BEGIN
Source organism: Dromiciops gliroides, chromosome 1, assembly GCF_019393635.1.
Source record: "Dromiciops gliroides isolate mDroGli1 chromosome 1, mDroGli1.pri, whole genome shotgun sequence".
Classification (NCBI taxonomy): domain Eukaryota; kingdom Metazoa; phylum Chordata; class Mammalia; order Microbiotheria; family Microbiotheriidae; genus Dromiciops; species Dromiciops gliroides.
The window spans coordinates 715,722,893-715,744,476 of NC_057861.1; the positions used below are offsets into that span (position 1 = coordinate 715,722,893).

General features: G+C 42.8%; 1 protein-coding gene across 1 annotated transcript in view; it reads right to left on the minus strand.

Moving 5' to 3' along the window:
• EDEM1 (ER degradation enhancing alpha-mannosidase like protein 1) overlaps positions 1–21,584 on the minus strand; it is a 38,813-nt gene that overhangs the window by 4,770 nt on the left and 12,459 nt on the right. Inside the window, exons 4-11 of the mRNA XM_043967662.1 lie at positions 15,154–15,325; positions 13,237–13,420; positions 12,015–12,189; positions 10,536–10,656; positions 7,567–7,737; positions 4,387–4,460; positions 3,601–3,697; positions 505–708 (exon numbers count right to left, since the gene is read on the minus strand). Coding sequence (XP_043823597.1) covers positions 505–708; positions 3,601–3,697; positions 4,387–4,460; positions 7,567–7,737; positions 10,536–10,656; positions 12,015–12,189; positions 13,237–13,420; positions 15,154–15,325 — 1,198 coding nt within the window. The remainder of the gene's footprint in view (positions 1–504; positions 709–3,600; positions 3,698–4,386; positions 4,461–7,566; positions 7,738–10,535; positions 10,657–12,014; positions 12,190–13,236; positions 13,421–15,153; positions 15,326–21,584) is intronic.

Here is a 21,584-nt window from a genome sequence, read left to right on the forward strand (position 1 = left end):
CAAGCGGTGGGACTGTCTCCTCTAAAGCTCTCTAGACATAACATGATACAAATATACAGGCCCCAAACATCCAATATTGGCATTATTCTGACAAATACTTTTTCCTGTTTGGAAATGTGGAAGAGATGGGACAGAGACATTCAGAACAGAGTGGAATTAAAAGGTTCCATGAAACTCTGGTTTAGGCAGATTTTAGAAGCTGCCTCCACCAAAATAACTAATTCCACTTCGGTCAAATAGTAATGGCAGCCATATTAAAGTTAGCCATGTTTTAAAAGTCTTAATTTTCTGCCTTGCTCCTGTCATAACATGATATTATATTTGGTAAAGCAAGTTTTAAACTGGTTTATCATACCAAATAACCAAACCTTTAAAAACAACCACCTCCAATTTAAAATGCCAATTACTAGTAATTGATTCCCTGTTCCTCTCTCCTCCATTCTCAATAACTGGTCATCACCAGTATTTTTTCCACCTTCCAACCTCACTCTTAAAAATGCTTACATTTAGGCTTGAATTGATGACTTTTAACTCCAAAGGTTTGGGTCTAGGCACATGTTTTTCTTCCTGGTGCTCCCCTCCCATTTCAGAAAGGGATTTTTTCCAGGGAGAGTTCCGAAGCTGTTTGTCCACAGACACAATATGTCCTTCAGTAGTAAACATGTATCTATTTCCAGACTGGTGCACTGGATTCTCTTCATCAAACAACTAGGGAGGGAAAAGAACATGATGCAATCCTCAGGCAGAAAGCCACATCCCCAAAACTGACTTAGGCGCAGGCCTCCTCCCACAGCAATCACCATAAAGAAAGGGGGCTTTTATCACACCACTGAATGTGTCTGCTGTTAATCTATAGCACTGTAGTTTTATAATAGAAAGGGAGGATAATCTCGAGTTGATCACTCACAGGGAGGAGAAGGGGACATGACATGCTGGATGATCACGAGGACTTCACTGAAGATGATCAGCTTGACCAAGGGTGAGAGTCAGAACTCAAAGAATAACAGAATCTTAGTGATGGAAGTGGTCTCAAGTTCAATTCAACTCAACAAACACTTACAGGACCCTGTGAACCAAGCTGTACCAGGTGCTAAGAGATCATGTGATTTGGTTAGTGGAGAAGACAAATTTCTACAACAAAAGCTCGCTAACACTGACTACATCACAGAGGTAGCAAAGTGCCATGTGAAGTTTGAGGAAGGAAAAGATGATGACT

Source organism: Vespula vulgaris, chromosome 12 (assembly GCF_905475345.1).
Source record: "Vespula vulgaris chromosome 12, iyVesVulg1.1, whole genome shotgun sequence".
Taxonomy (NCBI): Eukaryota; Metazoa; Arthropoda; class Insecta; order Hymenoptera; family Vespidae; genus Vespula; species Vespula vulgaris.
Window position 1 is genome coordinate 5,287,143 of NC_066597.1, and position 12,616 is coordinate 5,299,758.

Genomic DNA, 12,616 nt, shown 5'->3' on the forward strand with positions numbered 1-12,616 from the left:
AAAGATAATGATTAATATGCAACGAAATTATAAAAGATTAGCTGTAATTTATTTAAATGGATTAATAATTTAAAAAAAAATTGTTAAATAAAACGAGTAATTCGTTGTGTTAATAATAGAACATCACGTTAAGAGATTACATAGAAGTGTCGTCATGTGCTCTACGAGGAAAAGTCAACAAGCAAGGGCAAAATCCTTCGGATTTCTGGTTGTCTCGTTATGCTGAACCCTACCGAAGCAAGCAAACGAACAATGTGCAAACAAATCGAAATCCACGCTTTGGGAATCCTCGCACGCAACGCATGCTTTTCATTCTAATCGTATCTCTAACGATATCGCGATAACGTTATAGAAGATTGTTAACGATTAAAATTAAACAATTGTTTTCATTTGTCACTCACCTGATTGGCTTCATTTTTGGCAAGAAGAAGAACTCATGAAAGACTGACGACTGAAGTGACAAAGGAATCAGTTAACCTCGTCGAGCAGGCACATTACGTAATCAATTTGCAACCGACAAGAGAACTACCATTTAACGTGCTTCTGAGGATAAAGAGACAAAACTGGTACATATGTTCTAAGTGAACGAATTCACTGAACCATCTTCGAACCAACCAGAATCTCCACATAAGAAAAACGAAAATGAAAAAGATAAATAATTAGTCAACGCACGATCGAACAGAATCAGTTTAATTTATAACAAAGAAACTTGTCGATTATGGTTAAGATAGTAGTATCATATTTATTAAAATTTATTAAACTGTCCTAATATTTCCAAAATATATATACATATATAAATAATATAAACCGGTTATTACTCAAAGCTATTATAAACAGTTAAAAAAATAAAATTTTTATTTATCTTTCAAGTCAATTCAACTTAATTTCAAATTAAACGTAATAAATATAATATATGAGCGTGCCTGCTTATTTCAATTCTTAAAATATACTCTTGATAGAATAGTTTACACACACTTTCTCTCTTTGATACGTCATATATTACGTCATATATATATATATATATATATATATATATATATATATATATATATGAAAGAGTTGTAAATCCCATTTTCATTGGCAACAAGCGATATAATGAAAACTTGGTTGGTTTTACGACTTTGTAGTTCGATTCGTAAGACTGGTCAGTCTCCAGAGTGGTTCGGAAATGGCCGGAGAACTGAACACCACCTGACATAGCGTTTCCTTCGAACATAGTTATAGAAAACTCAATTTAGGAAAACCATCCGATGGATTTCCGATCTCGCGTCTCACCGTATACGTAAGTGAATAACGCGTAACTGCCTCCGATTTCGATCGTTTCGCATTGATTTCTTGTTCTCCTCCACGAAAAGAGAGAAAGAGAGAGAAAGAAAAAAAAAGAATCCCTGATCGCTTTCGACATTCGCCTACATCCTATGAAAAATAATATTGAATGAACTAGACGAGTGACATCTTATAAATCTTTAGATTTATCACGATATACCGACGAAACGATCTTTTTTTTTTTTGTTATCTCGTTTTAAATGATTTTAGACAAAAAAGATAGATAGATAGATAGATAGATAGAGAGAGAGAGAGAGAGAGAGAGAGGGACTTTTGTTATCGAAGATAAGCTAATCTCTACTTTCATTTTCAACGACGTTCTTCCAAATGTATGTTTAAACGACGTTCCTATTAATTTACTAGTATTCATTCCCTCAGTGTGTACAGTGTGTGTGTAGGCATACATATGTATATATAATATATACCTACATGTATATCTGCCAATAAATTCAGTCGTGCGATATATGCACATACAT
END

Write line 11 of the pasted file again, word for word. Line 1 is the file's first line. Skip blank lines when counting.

Source record: "Vespula vulgaris chromosome 12, iyVesVulg1.1, whole genome shotgun sequence".